GOP Senate candidate who supported paid family leave under Trump opposes it under Biden

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'That doesn't sound like something that I see in the Constitution,' Rep. Vicky Hartzler (R-MO) said when asked about national paid parental leave.

Rep. Vicky Hartzler (R-MO) claimed last week that laws to ensure paid parental leave are not within the federal government's constitutional purview. But six years ago, she backed then-presidential candidate Donald Trump's parental leave proposals.

During an appearance last Monday on KRMS, a conservative talk radio station in Missouri, a caller asked Hartzler about her previous support for legislation to provide paid leave for new parents.

"You were brought onstage, I believe during Donald Trump's administration, that you were helping some legislation to determine paid or some sort of maternity leave, for also I think fathers," the caller said. "You mentioned earlier there's only a few things the federal government should do. Is that one of those things?"

"No, I don't see much of a role there," Hartzler responded. "That doesn't sound like something that I see in the Constitution."

The caller seemed to be referring to a September 2016 Trump campaign event in Aston, Pennsylvania, at which the presidential candidate and his daughter Ivanka Trump unveiled a proposal to guarantee six weeks of paid maternity leave.

Hartzler was one of a group of Republican congresswomen who joined Trump on the stage in support of the plan.

"We're joined tonight by some amazing members of Congress in our audience," Trump said before introducing Hartzler along with Republican Reps. Cathy McMorris Rodgers (WA), Marsha Blackburn (TN), Cynthia Lummis (WY), Diane Black (TN), and Renee Ellmers (NC). "Come on up here. Just come up. Come on. They worked so hard on this."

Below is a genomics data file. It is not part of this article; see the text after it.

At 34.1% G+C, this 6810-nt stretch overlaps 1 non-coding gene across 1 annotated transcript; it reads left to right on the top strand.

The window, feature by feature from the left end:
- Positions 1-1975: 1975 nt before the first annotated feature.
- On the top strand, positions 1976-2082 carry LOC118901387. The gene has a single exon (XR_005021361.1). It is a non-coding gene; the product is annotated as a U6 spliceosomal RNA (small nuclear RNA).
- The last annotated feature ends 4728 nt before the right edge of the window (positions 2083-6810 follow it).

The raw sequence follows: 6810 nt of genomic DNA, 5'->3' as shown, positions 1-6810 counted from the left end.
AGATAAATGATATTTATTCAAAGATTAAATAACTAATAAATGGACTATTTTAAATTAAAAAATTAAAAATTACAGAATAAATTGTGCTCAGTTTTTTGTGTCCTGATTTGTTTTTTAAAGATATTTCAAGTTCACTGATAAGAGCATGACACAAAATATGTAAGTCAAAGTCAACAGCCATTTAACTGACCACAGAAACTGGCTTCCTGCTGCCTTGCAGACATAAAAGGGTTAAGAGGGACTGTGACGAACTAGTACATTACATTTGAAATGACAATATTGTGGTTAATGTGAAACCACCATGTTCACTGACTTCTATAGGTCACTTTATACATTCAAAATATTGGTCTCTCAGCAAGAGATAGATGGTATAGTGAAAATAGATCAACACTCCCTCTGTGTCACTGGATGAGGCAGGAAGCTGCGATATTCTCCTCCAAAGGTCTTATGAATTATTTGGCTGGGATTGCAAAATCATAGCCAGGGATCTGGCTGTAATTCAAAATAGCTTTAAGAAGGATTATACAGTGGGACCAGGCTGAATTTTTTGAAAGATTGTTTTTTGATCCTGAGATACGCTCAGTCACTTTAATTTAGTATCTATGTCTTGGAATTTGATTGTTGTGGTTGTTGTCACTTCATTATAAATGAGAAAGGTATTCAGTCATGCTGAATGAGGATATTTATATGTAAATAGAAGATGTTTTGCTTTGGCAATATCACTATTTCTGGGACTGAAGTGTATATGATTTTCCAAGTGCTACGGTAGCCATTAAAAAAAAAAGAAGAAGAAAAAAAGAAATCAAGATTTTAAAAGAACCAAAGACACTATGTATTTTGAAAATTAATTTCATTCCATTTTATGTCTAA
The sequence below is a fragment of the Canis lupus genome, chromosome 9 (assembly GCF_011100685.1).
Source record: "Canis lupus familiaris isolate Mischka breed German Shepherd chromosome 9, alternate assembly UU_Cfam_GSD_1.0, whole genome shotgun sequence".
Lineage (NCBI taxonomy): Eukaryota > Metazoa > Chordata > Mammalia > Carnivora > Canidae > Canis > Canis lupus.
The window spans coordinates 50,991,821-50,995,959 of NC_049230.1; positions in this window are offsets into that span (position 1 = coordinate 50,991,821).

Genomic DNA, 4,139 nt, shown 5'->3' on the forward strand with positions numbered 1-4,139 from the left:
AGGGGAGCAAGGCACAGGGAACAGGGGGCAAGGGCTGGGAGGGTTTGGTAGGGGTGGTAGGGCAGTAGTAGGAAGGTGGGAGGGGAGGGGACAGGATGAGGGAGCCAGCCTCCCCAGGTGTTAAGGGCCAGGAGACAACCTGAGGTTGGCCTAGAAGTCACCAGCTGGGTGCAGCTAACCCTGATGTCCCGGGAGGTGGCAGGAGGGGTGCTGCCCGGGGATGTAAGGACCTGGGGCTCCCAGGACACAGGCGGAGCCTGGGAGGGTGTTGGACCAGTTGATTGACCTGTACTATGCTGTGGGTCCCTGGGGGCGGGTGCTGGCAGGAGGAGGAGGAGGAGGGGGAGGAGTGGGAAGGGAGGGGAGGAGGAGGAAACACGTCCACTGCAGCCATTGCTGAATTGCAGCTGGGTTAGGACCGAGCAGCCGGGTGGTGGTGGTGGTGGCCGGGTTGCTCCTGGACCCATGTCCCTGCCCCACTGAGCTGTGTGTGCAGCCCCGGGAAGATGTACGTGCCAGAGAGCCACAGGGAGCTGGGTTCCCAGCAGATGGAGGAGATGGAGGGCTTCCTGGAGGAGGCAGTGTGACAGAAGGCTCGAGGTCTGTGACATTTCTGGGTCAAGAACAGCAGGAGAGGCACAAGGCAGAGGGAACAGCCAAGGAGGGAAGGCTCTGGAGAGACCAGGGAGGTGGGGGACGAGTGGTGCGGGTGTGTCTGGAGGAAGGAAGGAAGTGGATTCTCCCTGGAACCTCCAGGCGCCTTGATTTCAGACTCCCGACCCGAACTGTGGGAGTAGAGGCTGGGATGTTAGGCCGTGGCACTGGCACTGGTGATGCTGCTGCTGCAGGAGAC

Hartzler then tweeted a photo from the rally and wrote, "Ivanka introduced her father. Addressing work/family issues is a passion-she helped develop these policy solutions."

A Hartzler spokesperson did not respond to an inquiry for this story.

Studies have shown paid leave protections help people, especially women, stay in the workforce. But many Americans have no access to it, even after giving birth to a child. Polls have shown that the vast majority — two-thirds — of Americans support adding such protections nationally.

Trump's modest parental leave proposal was one of many of his campaign promises that were never fulfilled, even with a GOP House and Senate majority for the first two years of his presidency.

Last year, President Joe Biden proposed guaranteeing up to four weeks of paid leave for all new parents and caregivers as part of his Build Back Better plan. Like every other House Republican, Hartzler voted no on the package.

After spending most of her political career leading the charge against LGBTQ rights and abortion rights, Hartzler announced last June that she would seek the Senate seat being vacated by retiring Sen. Roy Blount (R-MO). She faces several other GOP candidates in the primary for the nomination.

On her campaign website, Hartzler claims she fights "for commonsense solutions to protect religious liberty, life, and families."

Published with permission of The American Independent Foundation.